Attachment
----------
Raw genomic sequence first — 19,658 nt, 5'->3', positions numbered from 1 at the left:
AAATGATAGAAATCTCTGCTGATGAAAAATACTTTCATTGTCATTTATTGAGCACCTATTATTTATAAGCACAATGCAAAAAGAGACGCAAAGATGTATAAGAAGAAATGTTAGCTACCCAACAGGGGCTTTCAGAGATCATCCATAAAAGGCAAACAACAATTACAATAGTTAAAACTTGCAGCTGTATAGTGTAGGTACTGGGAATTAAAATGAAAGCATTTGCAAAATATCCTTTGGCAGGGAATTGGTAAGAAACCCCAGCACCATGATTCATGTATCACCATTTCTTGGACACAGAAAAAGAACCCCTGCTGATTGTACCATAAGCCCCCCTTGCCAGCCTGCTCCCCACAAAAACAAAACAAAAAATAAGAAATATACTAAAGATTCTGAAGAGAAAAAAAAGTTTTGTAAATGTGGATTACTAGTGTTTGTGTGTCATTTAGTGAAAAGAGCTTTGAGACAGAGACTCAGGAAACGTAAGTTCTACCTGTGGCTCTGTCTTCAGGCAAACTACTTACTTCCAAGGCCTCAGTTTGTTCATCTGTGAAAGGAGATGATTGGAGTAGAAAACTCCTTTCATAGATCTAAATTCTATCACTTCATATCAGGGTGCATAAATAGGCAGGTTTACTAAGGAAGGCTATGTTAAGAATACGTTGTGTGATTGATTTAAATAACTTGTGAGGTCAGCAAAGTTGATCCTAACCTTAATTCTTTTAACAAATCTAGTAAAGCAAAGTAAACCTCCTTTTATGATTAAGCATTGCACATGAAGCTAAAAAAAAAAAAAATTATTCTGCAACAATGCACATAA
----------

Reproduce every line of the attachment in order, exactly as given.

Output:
Raw genomic sequence first — 19,658 nt, 5'->3', positions numbered from 1 at the left:
AAATGATAGAAATCTCTGCTGATGAAAAATACTTTCATTGTCATTTATTGAGCACCTATTATTTATAAGCACAATGCAAAAAGAGACGCAAAGATGTATAAGAAGAAATGTTAGCTACCCAACAGGGGCTTTCAGAGATCATCCATAAAAGGCAAACAACAATTACAATAGTTAAAACTTGCAGCTGTATAGTGTAGGTACTGGGAATTAAAATGAAAGCATTTGCAAAATATCCTTTGGCAGGGAATTGGTAAGAAACCCCAGCACCATGATTCATGTATCACCATTTCTTGGACACAGAAAAAGAACCCCTGCTGATTGTACCATAAGCCCCCCTTGCCAGCCTGCTCCCCACAAAAACAAAACAAAAAATAAGAAATATACTAAAGATTCTGAAGAGAAAAAAAAGTTTTGTAAATGTGGATTACTAGTGTTTGTGTGTCATTTAGTGAAAAGAGCTTTGAGACAGAGACTCAGGAAACGTAAGTTCTACCTGTGGCTCTGTCTTCAGGCAAACTACTTACTTCCAAGGCCTCAGTTTGTTCATCTGTGAAAGGAGATGATTGGAGTAGAAAACTCCTTTCATAGATCTAAATTCTATCACTTCATATCAGGGTGCATAAATAGGCAGGTTTACTAAGGAAGGCTATGTTAAGAATACGTTGTGTGATTGATTTAAATAACTTGTGAGGTCAGCAAAGTTGATCCTAACCTTAATTCTTTTAACAAATCTAGTAAAGCAAAGTAAACCTCCTTTTATGATTAAGCATTGCACATGAAGCTAAAAAAAAAAAAAATTATTCTGCAACAATGCACATAA